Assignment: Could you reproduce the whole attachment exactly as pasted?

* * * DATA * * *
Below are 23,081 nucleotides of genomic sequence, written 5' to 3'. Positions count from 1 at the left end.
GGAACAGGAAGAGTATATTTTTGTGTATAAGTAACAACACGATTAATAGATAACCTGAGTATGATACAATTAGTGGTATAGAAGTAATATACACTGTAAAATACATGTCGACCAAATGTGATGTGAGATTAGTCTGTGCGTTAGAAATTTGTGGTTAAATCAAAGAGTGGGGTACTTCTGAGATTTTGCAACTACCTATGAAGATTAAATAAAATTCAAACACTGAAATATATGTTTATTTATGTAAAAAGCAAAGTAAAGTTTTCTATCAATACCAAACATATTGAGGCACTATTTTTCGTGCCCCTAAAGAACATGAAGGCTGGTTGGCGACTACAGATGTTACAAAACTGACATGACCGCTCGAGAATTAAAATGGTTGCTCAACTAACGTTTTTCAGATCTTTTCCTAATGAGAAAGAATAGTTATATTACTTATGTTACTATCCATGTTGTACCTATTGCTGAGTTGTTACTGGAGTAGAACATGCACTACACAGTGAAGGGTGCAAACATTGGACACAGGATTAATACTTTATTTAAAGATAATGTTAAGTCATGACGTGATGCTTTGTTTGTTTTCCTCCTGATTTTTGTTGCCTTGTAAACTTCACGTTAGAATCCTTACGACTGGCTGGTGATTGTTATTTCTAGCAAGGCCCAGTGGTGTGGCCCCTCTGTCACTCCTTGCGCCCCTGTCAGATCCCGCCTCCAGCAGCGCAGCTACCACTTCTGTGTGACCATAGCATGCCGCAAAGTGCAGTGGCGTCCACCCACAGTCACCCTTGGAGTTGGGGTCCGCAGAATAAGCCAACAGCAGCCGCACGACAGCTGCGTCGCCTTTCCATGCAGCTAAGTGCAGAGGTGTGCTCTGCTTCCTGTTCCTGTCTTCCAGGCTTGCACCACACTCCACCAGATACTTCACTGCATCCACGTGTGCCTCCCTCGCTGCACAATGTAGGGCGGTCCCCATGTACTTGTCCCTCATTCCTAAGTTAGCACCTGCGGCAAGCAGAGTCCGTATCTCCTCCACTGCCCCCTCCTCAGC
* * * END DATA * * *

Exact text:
Below are 23,081 nucleotides of genomic sequence, written 5' to 3'. Positions count from 1 at the left end.
GGAACAGGAAGAGTATATTTTTGTGTATAAGTAACAACACGATTAATAGATAACCTGAGTATGATACAATTAGTGGTATAGAAGTAATATACACTGTAAAATACATGTCGACCAAATGTGATGTGAGATTAGTCTGTGCGTTAGAAATTTGTGGTTAAATCAAAGAGTGGGGTACTTCTGAGATTTTGCAACTACCTATGAAGATTAAATAAAATTCAAACACTGAAATATATGTTTATTTATGTAAAAAGCAAAGTAAAGTTTTCTATCAATACCAAACATATTGAGGCACTATTTTTCGTGCCCCTAAAGAACATGAAGGCTGGTTGGCGACTACAGATGTTACAAAACTGACATGACCGCTCGAGAATTAAAATGGTTGCTCAACTAACGTTTTTCAGATCTTTTCCTAATGAGAAAGAATAGTTATATTACTTATGTTACTATCCATGTTGTACCTATTGCTGAGTTGTTACTGGAGTAGAACATGCACTACACAGTGAAGGGTGCAAACATTGGACACAGGATTAATACTTTATTTAAAGATAATGTTAAGTCATGACGTGATGCTTTGTTTGTTTTCCTCCTGATTTTTGTTGCCTTGTAAACTTCACGTTAGAATCCTTACGACTGGCTGGTGATTGTTATTTCTAGCAAGGCCCAGTGGTGTGGCCCCTCTGTCACTCCTTGCGCCCCTGTCAGATCCCGCCTCCAGCAGCGCAGCTACCACTTCTGTGTGACCATAGCATGCCGCAAAGTGCAGTGGCGTCCACCCACAGTCACCCTTGGAGTTGGGGTCCGCAGAATAAGCCAACAGCAGCCGCACGACAGCTGCGTCGCCTTTCCATGCAGCTAAGTGCAGAGGTGTGCTCTGCTTCCTGTTCCTGTCTTCCAGGCTTGCACCACACTCCACCAGATACTTCACTGCATCCACGTGTGCCTCCCTCGCTGCACAATGTAGGGCGGTCCCCATGTACTTGTCCCTCATTCCTAAGTTAGCACCTGCGGCAAGCAGAGTCCGTATCTCCTCCACTGCCCCCTCCTCAGC